Let me be clear, since a Salt Lake Tribune editorial took my comments out of context and failed to say one word in support of the great men and women in law enforcement or the ultimate sacrifice of Deputy Fox. I declared that despite an imperfect justice system, it is the best that exists in the world today. I then juxtaposed what the family, law enforcement and I believe to be a wrong verdict, with the fact that despite the hurt and offense at an apparent injustice, nevertheless, the next morning police officers kissed their families goodbye, pinned on their badges, and went to work to protect and serve us despite the very real possibility they would not return home at the end of their shifts. This true justice demonstrated by police every day, was multiplied by those who came out to support them, the fallen, and surviving family members.
Plato said “justice will only exist where those not affected by injustice are filled with the same amount of indignation as those offended.” What I hoped would be heard and felt over the loud roar of a seven-mile long motorcycle procession was the pain of family members and a brotherhood shaken by an overt act of sacrifice and service. I also hoped those who were concerned about the Roberto Roman verdict would follow the example of law enforcement and go out of their way to be more kind, law abiding and willing to look out for everyone in their communities.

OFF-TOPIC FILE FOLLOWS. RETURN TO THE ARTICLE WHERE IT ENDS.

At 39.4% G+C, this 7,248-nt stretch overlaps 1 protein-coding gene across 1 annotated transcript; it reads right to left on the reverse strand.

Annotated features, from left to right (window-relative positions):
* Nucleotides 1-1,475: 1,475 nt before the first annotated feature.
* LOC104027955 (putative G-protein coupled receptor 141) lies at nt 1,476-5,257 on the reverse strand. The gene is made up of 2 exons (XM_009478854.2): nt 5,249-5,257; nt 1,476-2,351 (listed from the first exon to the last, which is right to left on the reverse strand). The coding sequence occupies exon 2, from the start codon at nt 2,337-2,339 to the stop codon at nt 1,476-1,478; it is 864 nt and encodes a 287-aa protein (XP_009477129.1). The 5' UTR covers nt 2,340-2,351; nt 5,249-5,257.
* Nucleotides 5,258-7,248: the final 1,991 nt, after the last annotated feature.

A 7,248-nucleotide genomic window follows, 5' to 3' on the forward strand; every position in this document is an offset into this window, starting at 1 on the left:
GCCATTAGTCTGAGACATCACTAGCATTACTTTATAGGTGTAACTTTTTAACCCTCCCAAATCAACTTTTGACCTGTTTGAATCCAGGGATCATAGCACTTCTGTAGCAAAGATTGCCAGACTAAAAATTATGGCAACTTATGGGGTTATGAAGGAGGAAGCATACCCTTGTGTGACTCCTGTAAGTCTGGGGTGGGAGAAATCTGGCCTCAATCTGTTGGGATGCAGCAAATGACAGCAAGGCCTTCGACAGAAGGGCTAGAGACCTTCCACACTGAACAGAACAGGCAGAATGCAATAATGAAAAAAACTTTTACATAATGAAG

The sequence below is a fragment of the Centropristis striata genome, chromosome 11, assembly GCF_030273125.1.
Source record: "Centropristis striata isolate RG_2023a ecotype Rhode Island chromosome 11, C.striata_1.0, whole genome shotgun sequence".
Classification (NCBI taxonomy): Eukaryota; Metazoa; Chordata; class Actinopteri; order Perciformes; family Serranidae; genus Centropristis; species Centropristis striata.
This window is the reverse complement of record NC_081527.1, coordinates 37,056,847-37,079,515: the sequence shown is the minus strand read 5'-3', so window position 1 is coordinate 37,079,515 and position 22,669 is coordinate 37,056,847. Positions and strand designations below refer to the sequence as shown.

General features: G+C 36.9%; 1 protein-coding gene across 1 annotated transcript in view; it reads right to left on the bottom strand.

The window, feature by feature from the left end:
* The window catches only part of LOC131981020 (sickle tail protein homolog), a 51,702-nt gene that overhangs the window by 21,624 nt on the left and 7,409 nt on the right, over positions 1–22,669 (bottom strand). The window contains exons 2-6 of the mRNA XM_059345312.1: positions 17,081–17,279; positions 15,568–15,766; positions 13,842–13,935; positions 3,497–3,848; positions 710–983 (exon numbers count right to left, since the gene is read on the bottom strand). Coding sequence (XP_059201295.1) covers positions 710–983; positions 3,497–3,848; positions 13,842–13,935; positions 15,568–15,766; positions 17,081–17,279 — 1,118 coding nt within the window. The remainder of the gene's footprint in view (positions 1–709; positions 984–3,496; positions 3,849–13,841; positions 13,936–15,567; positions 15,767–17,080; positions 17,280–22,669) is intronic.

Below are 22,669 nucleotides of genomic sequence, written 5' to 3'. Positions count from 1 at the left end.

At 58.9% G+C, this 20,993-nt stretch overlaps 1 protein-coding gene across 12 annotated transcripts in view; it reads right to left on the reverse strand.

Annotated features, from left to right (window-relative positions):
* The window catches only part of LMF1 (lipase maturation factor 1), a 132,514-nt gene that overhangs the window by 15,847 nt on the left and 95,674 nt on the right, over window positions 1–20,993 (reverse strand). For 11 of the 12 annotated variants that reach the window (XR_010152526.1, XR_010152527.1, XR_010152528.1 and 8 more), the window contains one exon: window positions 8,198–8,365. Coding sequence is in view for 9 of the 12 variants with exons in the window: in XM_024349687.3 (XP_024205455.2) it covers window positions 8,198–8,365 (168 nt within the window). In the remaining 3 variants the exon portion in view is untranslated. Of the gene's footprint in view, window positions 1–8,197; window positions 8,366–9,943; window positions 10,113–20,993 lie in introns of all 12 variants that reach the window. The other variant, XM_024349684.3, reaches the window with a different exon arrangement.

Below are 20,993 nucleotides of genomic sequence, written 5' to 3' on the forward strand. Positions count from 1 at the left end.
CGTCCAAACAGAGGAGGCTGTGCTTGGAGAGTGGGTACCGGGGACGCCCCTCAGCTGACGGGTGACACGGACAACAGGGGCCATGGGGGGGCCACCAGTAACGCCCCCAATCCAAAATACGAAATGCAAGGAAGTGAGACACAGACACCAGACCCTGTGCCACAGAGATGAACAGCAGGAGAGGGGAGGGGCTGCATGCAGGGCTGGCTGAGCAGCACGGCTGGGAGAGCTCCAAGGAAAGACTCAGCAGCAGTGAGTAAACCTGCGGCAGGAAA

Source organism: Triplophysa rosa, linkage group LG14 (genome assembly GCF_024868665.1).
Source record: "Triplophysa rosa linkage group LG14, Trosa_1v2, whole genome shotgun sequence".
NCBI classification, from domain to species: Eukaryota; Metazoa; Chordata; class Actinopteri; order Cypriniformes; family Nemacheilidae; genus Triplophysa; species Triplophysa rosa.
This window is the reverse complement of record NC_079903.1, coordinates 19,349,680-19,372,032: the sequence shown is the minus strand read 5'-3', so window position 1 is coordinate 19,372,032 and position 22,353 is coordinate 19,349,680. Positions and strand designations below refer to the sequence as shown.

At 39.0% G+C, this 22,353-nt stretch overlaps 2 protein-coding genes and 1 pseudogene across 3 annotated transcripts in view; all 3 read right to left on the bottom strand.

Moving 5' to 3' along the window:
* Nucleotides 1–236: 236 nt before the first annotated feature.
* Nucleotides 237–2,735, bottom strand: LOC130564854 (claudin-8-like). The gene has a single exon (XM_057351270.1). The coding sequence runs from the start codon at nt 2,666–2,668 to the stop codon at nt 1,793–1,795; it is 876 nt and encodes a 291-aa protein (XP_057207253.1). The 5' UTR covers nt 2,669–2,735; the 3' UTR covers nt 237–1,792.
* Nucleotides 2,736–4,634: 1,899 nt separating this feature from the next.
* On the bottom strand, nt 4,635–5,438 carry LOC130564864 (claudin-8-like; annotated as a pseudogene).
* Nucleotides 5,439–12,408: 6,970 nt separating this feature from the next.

The great Roman statesman, Marcus Tullius Cicero described the second of his four Virtues of a Moral Society. “Justice,” he declared is "the principle by which society and what we may call its 'common bonds' are maintained." Peaceful, successful communities prosper, Cicero taught, only when each member acting in “good faith” fulfills his social duty to exhibit a generous nature in good deeds of sacrifice and service and in respecting and actively protecting the rights of others.
Seventeen police officers have been killed in the line of duty since I became attorney general. I have attended either the funeral of each officer, or the placement of their name on the wall of the Memorial. I have committed to memory their lives, their service and the manner of their ultimate sacrifice when they gave their all for us. I honor them, their families who shared them with us, and those who continue to serve. On Sunday I told a little about each officer with the faithful gathered on the lawn West of the Capitol. I began with Roosevelt Police Chief Cecil Gurr who was gunned down in a convenience store parking lot in July of 2001. A crazed drug addict was holding a female hostage when Chief Gurr heroically diverted his attention by yelling his name. I finished with UHP Trooper Aaron Beasley, who in June lost his life rescuing teenage hikers on Mt. Olympus. I invite the readers of UPD to go to www.utahsfallen.org and learn about all of the fallen officers whose names appear on the wall; then recommit, despite injustices perceived or real, to do more each day to do good and give back.